This illustrates two approaches to “doing the right thing:” (1). Do the right thing to receive God’s blessing, or (2) Receive God’s blessing so you can do the right thing. What are the motivations behind each approach?


3. What makes the motivations of Jesus’ disciples unique to all other religions?


4. Justification is a really important term for our Christian faith. Justification, in short, means Christ took our sins so we could stand as righteous before God. We’re justified before God not because of what we have done, but because of what God has done. Justice for sinners isn’t earned; it’s

given. But we aren’t only forgiven.


READ 2 Cor. 5:21.


The NIV (New International Version) says, “God made him who had no sin to be sin for us, so that in him we might become the righteousness of God.” When we put our faith in Jesus, there is an incredible exchange: our sins are no longer counted against us, and instead, we are righteous just like Jesus. God removes a burden we could never lift alone, and gives us a gift we could never earn.

Pause for a moment, and think through your reactions toward this truth about justification. How does it make you feel? How is it confusing? How does it stir up your spirit? Even more so, how does it affect the way you go about your life and interactions with others?

5. Keller said, “When you know you’re saved by grace, you cannot be condescending [hold in contempt or judgement] to perpetrators of injustice because you know that you were the perpetrator of the ultimate injustice, which was rebelling against God—and yet God saved you.”


Think back to Module 8 and what we’ve learned about hospitality. There was a time when you were left “out,” but Jesus welcomed you in, cleaned you up, and made you a member of the family. By faith, grace gave you a gift you didn’t deserve. Jesus didn’t give you what was fair, he did what was right.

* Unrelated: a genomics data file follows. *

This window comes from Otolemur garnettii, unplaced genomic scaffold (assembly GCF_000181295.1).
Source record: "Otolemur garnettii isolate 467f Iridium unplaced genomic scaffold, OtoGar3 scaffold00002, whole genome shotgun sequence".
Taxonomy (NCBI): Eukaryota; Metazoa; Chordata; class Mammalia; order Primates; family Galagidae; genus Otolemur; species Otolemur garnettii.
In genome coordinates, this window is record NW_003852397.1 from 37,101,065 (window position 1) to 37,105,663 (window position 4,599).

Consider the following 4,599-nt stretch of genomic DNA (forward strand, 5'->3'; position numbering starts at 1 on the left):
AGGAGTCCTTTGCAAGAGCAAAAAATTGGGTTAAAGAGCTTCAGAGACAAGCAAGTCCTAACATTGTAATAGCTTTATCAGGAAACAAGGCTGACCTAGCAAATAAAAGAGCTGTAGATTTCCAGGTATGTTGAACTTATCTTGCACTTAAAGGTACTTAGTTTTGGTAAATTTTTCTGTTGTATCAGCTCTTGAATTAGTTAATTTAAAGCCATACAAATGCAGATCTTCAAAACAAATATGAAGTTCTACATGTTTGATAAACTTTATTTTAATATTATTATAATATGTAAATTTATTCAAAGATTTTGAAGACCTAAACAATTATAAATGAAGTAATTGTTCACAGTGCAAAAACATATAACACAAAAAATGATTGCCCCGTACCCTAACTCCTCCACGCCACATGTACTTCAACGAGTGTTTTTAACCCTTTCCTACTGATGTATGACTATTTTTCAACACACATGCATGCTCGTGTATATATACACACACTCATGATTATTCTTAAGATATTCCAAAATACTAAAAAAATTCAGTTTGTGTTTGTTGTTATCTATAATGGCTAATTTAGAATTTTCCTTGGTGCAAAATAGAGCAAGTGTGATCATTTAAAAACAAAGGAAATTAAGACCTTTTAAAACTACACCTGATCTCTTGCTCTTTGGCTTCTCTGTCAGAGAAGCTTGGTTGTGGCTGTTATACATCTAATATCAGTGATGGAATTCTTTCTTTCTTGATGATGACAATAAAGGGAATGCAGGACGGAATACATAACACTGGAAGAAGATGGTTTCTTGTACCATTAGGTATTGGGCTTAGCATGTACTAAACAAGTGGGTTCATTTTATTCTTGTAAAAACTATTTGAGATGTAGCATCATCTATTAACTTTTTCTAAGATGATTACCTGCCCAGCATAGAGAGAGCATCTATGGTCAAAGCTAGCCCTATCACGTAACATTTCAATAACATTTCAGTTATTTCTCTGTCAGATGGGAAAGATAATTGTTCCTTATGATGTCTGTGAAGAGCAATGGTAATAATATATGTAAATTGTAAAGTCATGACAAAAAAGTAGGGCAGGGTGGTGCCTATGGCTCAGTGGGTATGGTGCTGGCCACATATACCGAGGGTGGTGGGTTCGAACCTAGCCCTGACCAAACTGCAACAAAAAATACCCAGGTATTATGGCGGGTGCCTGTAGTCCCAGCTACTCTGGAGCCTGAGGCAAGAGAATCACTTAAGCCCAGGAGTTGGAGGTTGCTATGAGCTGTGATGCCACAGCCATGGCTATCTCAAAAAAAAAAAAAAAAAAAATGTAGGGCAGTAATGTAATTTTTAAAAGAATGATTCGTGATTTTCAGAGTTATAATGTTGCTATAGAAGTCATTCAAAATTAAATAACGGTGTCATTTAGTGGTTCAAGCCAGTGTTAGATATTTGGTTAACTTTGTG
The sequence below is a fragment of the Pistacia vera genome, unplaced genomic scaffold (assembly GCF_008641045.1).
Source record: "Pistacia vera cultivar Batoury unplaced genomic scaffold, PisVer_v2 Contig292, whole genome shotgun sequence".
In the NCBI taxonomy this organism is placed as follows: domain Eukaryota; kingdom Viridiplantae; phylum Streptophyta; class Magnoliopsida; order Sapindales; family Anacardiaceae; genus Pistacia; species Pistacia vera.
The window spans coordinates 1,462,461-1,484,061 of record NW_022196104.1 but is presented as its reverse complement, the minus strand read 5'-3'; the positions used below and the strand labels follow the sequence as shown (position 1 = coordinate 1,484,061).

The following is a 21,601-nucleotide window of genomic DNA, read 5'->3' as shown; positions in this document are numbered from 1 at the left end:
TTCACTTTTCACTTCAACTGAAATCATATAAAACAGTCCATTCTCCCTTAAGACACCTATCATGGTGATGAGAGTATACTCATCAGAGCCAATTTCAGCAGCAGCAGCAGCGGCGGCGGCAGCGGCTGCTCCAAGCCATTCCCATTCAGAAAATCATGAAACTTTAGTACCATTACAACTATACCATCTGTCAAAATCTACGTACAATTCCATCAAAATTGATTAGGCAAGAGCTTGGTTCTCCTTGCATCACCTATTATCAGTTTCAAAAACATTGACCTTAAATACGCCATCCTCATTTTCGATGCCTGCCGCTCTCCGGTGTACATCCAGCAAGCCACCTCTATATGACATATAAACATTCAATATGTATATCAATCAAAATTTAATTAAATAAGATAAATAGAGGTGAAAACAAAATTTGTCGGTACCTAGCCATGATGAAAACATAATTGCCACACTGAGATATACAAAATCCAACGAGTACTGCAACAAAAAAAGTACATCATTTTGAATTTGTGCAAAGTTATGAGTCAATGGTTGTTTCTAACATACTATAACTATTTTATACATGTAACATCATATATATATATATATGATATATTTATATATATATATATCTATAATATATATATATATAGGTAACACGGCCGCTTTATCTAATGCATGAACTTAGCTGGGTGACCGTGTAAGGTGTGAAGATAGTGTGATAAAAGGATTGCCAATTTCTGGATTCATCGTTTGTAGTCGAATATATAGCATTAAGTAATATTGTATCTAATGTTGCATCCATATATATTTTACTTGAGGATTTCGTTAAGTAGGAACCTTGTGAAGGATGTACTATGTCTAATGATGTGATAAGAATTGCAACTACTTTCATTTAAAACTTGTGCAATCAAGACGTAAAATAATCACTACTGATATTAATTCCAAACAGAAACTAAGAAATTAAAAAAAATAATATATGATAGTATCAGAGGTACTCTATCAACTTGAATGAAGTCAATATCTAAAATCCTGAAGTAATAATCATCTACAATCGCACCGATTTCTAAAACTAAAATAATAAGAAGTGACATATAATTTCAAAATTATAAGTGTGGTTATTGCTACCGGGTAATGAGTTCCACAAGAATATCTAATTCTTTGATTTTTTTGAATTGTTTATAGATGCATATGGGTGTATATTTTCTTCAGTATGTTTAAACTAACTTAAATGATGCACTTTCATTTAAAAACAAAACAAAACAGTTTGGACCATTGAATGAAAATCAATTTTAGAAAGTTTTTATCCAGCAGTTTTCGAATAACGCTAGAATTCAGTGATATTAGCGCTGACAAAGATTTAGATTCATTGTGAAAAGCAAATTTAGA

What’s the difference? Is justice about making things equal and fair, or making things right?


What might that have to do with this conversation about doing justice for others?


6. READ Micah 6:8.

Step through this passage backwards. God’s people should walk humbly with him, love mercy, and do what is right. This is what God requires of us, because it is good. 


First, when we walk humbly with God, we walk confident that God has ultimate power and authority over everything, and he uses that power to take care of us. We don’t have to be prideful, overextended, or worried. God’s power won’t run out, and he wants to extend it to us. 


Second, we are to love mercy; in other words, as we are with God, we love what he loves, and even become like him. God is full of compassion, and loves to forgive wrongs. If we are walking with God, we do the same. That leads to the third point: do what is right.


This is an illustration of a full-bodied life of faith. If we do not embody all three of these things, something is wrong. But consider the language here: we love mercy and do what is right.


7. What motivates the acts of justice we do? Are you motivated by results, or your Redeemer?


In light of that, are you willing to commit to doing justice, even when you can’t guarantee the outcome, or see the full picture like God does? If things don’t appear to resolve as they “should,” what was the point?